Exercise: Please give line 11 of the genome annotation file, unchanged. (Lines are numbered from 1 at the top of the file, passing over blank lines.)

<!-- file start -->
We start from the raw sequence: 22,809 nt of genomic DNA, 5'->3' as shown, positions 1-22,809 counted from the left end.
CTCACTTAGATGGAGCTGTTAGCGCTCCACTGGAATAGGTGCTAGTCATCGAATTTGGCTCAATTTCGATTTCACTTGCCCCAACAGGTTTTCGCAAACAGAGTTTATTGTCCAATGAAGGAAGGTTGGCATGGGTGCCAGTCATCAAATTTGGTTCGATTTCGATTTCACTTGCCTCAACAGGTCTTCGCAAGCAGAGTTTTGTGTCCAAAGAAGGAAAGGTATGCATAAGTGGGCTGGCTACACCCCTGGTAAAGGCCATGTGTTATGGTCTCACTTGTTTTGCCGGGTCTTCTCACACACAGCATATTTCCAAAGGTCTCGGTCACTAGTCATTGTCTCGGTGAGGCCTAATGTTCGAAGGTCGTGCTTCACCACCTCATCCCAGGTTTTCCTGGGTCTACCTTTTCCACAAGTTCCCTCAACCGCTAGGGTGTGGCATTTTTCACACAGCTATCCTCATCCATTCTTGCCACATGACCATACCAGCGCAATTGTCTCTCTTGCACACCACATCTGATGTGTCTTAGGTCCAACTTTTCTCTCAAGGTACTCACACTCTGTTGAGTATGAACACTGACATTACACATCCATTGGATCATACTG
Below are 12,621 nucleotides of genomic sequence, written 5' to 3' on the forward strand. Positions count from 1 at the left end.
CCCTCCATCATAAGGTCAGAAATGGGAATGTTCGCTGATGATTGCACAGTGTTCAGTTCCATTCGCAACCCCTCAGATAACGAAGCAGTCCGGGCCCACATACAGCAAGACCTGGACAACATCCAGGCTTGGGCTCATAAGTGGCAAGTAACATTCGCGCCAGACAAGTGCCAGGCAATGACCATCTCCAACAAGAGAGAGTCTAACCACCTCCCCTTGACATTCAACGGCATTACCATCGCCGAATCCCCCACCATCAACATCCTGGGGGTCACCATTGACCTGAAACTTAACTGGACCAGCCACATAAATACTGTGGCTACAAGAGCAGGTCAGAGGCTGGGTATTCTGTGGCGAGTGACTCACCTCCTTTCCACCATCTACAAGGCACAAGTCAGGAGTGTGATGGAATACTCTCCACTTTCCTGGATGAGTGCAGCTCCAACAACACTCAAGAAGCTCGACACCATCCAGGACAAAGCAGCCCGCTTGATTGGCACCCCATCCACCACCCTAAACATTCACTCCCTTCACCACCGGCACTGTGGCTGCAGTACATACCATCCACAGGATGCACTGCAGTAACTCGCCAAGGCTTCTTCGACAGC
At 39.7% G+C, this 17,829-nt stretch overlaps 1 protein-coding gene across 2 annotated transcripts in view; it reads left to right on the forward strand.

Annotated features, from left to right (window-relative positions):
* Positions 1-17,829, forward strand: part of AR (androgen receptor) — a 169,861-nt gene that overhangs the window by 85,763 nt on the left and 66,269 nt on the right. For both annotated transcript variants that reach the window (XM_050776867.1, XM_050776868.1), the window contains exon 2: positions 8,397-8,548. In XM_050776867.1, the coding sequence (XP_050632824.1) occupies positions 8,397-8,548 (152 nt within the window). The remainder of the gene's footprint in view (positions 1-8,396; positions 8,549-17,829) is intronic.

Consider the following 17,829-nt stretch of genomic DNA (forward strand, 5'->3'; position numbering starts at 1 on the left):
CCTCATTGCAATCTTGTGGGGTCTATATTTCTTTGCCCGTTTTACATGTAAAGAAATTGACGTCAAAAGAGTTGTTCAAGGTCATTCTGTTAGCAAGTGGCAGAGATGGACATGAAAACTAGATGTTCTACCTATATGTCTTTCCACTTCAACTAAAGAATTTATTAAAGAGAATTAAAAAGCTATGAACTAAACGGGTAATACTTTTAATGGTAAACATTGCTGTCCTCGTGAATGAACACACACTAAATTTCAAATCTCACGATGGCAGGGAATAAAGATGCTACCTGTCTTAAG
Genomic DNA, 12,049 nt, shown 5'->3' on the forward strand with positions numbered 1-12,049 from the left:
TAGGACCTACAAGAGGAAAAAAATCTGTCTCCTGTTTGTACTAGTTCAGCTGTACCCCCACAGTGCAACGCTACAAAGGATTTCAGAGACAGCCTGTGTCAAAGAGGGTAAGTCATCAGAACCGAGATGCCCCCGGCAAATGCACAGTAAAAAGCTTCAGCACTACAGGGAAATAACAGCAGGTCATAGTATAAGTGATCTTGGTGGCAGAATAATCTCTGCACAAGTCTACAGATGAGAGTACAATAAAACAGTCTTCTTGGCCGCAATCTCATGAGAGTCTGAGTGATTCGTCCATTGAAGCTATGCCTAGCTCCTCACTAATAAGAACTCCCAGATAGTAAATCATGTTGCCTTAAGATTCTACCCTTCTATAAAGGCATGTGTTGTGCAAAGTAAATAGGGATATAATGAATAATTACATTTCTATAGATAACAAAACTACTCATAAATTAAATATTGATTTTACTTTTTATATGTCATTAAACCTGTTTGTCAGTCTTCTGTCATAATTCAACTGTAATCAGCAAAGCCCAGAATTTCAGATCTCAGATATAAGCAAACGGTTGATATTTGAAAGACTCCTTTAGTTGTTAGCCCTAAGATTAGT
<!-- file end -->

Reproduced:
TAGGACCTACAAGAGGAAAAAAATCTGTCTCCTGTTTGTACTAGTTCAGCTGTACCCCCACAGTGCAACGCTACAAAGGATTTCAGAGACAGCCTGTGTCAAAGAGGGTAAGTCATCAGAACCGAGATGCCCCCGGCAAATGCACAGTAAAAAGCTTCAGCACTACAGGGAAATAACAGCAGGTCATAGTATAAGTGATCTTGGTGGCAGAATAATCTCTGCACAAGTCTACAGATGAGAGTACAATAAAACAGTCTTCTTGGCCGCAATCTCATGAGAGTCTGAGTGATTCGTCCATTGAAGCTATGCCTAGCTCCTCACTAATAAGAACTCCCAGATAGTAAATCATGTTGCCTTAAGATTCTACCCTTCTATAAAGGCATGTGTTGTGCAAAGTAAATAGGGATATAATGAATAATTACATTTCTATAGATAACAAAACTACTCATAAATTAAATATTGATTTTACTTTTTATATGTCATTAAACCTGTTTGTCAGTCTTCTGTCATAATTCAACTGTAATCAGCAAAGCCCAGAATTTCAGATCTCAGATATAAGCAAACGGTTGATATTTGAAAGACTCCTTTAGTTGTTAGCCCTAAGATTAGT